>  > >
>  > >Have you measured a coil yet?  Your faulty assumption of light
>  > >speed propagation along wires will put you around 50-100% out
>  > >on frequency measurements.  Measure a solenoid and see that you
>  > >are wrong and EM theory is correct.
>  > >
>  > > > This is the likely reason for the accuracy of our model in
>  > > > predicting node locations in multiple wave length coils.
>  > >
>  > >Again we see the bottom line of your argument - the nodes
>  > >are in the right places.
>  > >
>  > >Let me use a rope analogy.  Vibrate a rope between two anchors
>  > >to form some high resonance with multiple half waves, and note
>  > >the node positions.  Then, increase the rope tension so that
>  > >the propagation velocity is increased.  Set the rope oscillating
>  > >once more in the same mode (now at a higher frequency).  The
>  > >nodes will be in the same locations.   In the same way, your
>  > >observations of node locations say nothing about the propagation
>  > >velocity.  You saw the nodes where you expected them and
>  > >erroneously concluded that the operating frequency and velocity
>  > >must therefore be as predicted - an elementary mistake.
>  > >
>  > > > it does bother me that you would describe velocity factors of
>  > > > up to twice the speed of light, pretending that this was some
>  > > > sort of mainstream science.
>  > >
>  > >If you'd bothered to read earlier extensive replies attempting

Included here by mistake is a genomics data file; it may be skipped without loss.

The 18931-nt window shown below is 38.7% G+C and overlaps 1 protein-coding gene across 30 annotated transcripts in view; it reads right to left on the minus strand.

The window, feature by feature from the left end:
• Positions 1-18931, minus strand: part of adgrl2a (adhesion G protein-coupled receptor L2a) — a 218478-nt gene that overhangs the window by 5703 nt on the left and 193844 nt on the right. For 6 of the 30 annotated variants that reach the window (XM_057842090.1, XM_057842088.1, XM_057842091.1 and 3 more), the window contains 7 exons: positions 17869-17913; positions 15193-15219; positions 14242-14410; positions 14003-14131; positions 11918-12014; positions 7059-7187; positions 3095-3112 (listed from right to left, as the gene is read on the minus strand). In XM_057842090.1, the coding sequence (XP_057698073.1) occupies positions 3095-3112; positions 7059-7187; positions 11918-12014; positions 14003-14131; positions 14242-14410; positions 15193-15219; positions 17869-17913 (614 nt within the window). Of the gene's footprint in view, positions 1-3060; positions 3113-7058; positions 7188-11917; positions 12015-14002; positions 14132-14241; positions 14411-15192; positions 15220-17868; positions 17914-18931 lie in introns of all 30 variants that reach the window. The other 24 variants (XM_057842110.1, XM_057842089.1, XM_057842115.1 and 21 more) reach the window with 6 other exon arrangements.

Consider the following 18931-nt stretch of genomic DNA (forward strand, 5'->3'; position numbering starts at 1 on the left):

>  > >to correct your errors, you would already understand that a
>  > >velocity factor with respect to the wire of greater than unity
>  > >doesn't imply that signals are travelling the wire at greater
>  > >than light speed.   It shows instead that the field disturbances
>  > >we call "signals propagating through the coil" are guided by the
>  > >wire into a spiral with a pitch greater than that of the winding.
>  > >
>  > >If it makes you happier, define a velocity factor with respect
>  > >to the solenoid length instead, to get factors around 0.001
>  > >or so.
>  > >
>  > >This is just an example of a much larger class of phenomena in
>  > >physics in which EM propagation velocity is reduced (sometimes
>  > >severely) in the presence of charged particles, both free and
>  > >bound.  Inside a metal like copper, for example, the velocity
>  > >is down to walking pace!
>  > >
>  > > > Richard Quick told you this about 10 years ago, you should have
>  > > > listened to him.
>  > >
>  > >He's never told me anything. What on earth are you talking about?
>  > >
>  > > > The rope resonance models we have employed are not jokes.
>  > >
>  > >Sure, rope models are handy, sometimes.  But they don't have the
>  > >properties of an EM field.  For example, each piece of rope only
>  > >affects its immediate neighbours, via tension, whereas charges in
>  > >a wire affect each other at a distance via their fields, especially
>  > >so when they are brought into proximity by coiling.  All those EM
>  > >effects are missing from the rope model.  They determine the
>  > >inductance and capacitance and propagation velocity, taking the
>  > >place of tension and mass in the rope model.
>  > >
>  > >If you push the rope analogy too far, you end up with predictions
>  > >for a rope, not a coil!
>  > >
>  > >Please, measure some coil frequencies before you make more of a
>  > >fool of yourself.  Then go learn the theory that predicts those
>  > >frequencies.  Otherwise, people will laugh at you for ignoring
>  > >measurements and rejecting well established theory - all because
>  > >you are too stubborn to recognise that you made some elementary
>  > >mistakes.
>  > >--
>  > >Paul Nicholson
>  > >Manchester, UK.
>  > >--
>  >
>  >